Masters Theses


Xiaotong Tang

Keywords and Phrases

Coaxial Cable Bragg Grating; Coaxial Cable Ring Resonator; Structure Health Monitoring


“Coaxial cable based devices, such as coaxial cable Bragg grating (CCBG), coiled coaxial cable resonator have been demonstrated for sensing applications to address the challenges faced by fiber optic sensors (e.g., large strain survivability, installation). Inspired by the fiber ring resonator (FRR), coaxial cable based ring resonator (CCRR) is reported in this thesis. The device mainly formed by a homemade coaxial cable Bragg grating (CCBG) pair based side coupler. Comparing to the commercial coupler, CCBG-SC improves the flexibility of the device for sensing applications. The coupling frequency of the CCBG-based coupler can be modified by changing the grating length and period of the CCBG, providing a more convenient method to realize critical coupling in the CCRR. Resonances were observed at discrete frequencies in transmission spectrum. A high Q-factor could be achieved by varying the length of the loop. The basic principles were investigated to understand the device physics. The S-parameter of CCBG was calculated using finite element method. Full wave electromagnetic software was employed to simulate and demonstrate the concept. S-parameters of CCRR is calculated by an estimated algorithm. The device was tested for its potentially large strain application. The temperature responses were also investigated to study the influence of their crosstalk. CCRR sensing system offers improvements of performance and largely reduces costs by minimizing the requirements for insulation”—Abstract, page iv.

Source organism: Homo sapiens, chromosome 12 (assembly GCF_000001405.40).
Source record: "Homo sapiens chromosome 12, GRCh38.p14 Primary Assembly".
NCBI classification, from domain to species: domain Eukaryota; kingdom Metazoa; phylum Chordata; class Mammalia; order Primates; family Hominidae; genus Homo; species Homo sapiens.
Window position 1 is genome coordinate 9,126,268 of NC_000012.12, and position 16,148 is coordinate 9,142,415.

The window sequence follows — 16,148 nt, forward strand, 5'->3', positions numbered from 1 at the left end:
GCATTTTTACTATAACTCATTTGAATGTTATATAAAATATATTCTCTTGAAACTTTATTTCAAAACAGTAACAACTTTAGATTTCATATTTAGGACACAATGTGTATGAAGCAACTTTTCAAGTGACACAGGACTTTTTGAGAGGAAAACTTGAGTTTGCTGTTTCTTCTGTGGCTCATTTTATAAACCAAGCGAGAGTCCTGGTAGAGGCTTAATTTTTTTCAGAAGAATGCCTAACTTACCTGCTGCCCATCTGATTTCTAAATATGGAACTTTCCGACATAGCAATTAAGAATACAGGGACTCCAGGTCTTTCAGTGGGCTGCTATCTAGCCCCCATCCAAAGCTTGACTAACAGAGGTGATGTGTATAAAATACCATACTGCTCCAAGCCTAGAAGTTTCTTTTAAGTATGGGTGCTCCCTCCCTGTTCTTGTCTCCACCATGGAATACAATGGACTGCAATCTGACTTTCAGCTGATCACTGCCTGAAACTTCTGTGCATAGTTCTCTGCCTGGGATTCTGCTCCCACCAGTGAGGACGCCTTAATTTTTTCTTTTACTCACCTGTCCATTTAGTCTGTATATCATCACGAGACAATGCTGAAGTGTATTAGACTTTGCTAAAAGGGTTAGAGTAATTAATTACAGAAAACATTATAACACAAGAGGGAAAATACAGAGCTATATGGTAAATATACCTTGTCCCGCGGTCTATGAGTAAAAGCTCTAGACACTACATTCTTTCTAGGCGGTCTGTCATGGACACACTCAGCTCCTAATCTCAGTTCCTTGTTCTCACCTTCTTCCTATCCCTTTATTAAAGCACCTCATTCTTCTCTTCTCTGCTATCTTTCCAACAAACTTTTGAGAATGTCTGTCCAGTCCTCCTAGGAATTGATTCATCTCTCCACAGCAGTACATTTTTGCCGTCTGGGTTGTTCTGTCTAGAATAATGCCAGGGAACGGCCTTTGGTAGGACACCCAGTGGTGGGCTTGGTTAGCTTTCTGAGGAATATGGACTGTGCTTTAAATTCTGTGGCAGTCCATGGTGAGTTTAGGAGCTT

Huang, Jie

Committee Member(s)

Kaur, Amardeep
Ma, Hongyan


Electrical and Computer Engineering

Degree Name

M.S. in Electrical Engineering


Missouri University of Science and Technology

Publication Date

Fall 2018


ix, 33 pages

Note about bibliography

Includes bibliographical references (pages 31-32).


© 2018 Xiaotong Tang, All rights reserved.

Document Type

Thesis - Open Access

File Type




Thesis Number

T 11458

Electronic OCLC #